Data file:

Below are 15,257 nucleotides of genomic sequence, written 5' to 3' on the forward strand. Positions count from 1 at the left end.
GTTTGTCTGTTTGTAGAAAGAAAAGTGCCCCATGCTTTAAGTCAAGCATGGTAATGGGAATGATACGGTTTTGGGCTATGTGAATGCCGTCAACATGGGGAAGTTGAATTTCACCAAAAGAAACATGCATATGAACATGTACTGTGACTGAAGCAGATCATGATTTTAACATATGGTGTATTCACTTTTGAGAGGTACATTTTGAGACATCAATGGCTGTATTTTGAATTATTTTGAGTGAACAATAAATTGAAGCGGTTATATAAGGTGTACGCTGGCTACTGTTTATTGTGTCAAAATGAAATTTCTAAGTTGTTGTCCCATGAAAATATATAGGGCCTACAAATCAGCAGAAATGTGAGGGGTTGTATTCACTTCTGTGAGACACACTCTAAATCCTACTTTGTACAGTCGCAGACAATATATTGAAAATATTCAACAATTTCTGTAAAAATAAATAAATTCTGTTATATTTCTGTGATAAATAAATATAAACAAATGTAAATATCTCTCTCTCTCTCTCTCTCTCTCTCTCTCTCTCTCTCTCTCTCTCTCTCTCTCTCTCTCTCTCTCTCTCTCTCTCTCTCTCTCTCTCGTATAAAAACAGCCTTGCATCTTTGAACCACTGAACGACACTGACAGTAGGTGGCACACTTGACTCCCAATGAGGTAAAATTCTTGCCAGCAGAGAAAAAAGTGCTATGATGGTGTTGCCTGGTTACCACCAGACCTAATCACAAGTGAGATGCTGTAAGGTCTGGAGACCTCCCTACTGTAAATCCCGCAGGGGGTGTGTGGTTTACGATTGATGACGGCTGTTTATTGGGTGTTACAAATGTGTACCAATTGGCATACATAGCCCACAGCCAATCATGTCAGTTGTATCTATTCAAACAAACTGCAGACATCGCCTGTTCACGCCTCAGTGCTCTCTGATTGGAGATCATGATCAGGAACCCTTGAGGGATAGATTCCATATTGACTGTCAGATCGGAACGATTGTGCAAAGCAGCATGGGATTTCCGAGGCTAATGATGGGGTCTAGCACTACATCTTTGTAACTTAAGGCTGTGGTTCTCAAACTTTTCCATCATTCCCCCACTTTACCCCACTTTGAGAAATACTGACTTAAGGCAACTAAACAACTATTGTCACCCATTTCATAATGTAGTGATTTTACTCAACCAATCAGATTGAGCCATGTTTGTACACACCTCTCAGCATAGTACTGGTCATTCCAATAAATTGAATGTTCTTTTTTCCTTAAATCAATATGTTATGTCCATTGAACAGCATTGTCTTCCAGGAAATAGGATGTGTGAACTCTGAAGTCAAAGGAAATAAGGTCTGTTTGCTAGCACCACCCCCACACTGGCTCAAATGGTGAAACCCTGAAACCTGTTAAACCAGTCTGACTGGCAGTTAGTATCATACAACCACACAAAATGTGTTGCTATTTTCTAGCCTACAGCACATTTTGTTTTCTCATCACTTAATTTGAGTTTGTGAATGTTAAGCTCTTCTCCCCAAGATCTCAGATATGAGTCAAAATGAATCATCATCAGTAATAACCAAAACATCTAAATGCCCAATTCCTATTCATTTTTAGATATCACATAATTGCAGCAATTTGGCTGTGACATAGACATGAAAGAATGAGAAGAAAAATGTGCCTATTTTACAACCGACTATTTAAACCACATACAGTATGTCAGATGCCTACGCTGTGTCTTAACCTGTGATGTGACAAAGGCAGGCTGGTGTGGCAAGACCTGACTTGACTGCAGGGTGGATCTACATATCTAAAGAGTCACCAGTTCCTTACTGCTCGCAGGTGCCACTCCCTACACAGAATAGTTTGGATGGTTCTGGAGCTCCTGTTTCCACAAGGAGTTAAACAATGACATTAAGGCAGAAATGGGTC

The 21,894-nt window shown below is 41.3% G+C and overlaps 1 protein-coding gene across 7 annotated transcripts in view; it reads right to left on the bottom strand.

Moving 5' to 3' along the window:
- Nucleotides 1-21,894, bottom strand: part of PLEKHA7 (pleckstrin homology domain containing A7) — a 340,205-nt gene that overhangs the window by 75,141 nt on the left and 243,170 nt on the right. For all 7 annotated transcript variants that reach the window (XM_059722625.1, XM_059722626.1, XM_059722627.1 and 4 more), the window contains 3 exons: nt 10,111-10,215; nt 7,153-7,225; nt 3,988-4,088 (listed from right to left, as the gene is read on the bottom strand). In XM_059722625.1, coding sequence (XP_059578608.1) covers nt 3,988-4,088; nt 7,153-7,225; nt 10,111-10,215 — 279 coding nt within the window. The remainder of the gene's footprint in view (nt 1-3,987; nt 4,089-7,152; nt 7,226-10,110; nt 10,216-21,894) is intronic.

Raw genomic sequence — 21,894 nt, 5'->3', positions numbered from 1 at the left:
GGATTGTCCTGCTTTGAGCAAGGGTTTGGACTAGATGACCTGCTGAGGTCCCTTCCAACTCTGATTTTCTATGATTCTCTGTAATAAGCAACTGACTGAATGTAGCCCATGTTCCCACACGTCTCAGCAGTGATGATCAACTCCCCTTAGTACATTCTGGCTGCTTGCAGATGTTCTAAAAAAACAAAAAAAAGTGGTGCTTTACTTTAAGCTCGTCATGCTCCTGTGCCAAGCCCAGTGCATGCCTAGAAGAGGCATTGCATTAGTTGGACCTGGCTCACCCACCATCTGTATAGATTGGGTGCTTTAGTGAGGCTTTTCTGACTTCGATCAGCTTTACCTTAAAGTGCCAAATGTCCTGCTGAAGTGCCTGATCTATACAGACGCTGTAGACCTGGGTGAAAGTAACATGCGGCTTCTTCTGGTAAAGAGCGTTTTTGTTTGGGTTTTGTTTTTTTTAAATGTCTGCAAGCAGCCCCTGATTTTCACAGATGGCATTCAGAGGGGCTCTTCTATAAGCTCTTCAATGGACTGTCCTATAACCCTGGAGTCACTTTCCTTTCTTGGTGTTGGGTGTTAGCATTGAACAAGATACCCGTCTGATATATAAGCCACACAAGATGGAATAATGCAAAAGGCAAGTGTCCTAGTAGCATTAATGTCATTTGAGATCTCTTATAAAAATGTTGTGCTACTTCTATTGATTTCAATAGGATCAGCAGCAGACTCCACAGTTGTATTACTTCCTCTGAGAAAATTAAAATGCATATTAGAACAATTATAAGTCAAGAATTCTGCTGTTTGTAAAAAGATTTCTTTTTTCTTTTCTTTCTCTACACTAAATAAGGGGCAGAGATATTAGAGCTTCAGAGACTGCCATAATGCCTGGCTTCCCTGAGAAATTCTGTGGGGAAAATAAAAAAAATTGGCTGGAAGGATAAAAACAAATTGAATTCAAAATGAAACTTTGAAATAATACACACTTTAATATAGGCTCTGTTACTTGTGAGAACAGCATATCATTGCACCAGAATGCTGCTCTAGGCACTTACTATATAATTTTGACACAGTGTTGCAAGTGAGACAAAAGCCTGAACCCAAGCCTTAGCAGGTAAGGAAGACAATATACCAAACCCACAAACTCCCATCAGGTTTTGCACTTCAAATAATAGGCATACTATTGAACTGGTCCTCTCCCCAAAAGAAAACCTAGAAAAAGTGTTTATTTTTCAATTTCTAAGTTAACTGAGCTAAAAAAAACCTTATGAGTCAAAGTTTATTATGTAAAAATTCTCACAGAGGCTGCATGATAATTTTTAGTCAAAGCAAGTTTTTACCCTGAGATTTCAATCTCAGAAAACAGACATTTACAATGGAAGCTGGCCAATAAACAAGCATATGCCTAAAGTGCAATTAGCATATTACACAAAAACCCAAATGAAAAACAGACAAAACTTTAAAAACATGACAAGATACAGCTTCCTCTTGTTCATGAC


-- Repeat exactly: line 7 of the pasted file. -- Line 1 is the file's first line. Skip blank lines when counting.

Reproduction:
GGATTGTCCTGCTTTGAGCAAGGGTTTGGACTAGATGACCTGCTGAGGTCCCTTCCAACTCTGATTTTCTATGATTCTCTGTAATAAGCAACTGACTGAATGTAGCCCATGTTCCCACACGTCTCAGCAGTGATGATCAACTCCCCTTAGTACATTCTGGCTGCTTGCAGATGTTCTAAAAAAACAAAAAAAAGTGGTGCTTTACTTTAAGCTCGTCATGCTCCTGTGCCAAGCCCAGTGCATGCCTAGAAGAGGCATTGCATTAGTTGGACCTGGCTCACCCACCATCTGTATAGATTGGGTGCTTTAGTGAGGCTTTTCTGACTTCGATCAGCTTTACCTTAAAGTGCCAAATGTCCTGCTGAAGTGCCTGATCTATACAGACGCTGTAGACCTGGGTGAAAGTAACATGCGGCTTCTTCTGGTAAAGAGCGTTTTTGTTTGGGTTTTGTTTTTTTTAAATGTCTGCAAGCAGCCCCTGATTTTCACAGATGGCATTCAGAGGGGCTCTTCTATAAGCTCTTCAATGGACTGTCCTATAACCCTGGAGTCACTTTCCTTTCTTGGTGTTGGGTGTTAGCATTGAACAAGATACCCGTCTGATATATAAGCCACACAAGATGGAATAATGCAAAAGGCAAGTGTCCTAGTAGCATTAATGTCATTTGAGATCTCTTATAAAAATGTTGTGCTACTTCTATTGATTTCAATAGGATCAGCAGCAGACTCCACAGTTGTATTACTTCCTCTGAGAAAATTAAAATGCATATTAGAACAATTATAAGTCAAGAATTCTGCTGTTTGTAAAAAGATTTCTTTTTTCTTTTCTTTCTCTACACTAAATAAGGGGCAGAGATATTAGAGCTTCAGAGACTGCCATAATGCCTGGCTTCCCTGAGAAATTCTGTGGGGAAAATAAAAAAAATTGGCTGGAAGGATAAAAACAAATTGAATTCAAAATGAAACTTTGAAATAATACACACTTTAATATAGGCTCTGTTACTTGTGAGAACAGCATATCATTGCACCAGAATGCTGCTCTAGGCACTTACTATATAATTTTGACACAGTGTTGCAAGTGAGACAAAAGCCTGAACCCAAGCCTTAGCAGGTAAGGAAGACAATATACCAAACCCACAAACTCCCATCAGGTTTTGCACTTCAAATAATAGGCATACTATTGAACTGGTCCTCTCCCCAAAAGAAAACCTAGAAAAAGTGTTTATTTTTCAATTTCTAAGTTAACTGAGCTAAAAAAAACCTTATGAGTCAAAGTTTATTATGTAAAAATTCTCACAGAGGCTGCATGATAATTTTTAGTCAAAGCAAGTTTTTACCCTGAGATTTCAATCTCAGAAAACAGACATTTACAATGGAAGCTGGCCAATAAACAAGCATATGCCTAAAGTGCAATTAGCATATTACACAAAAACCCAAATGAAAAACAGACAAAACTTTAAAAACATGACAAGATACAGCTTCCTCTTGTTCATGAC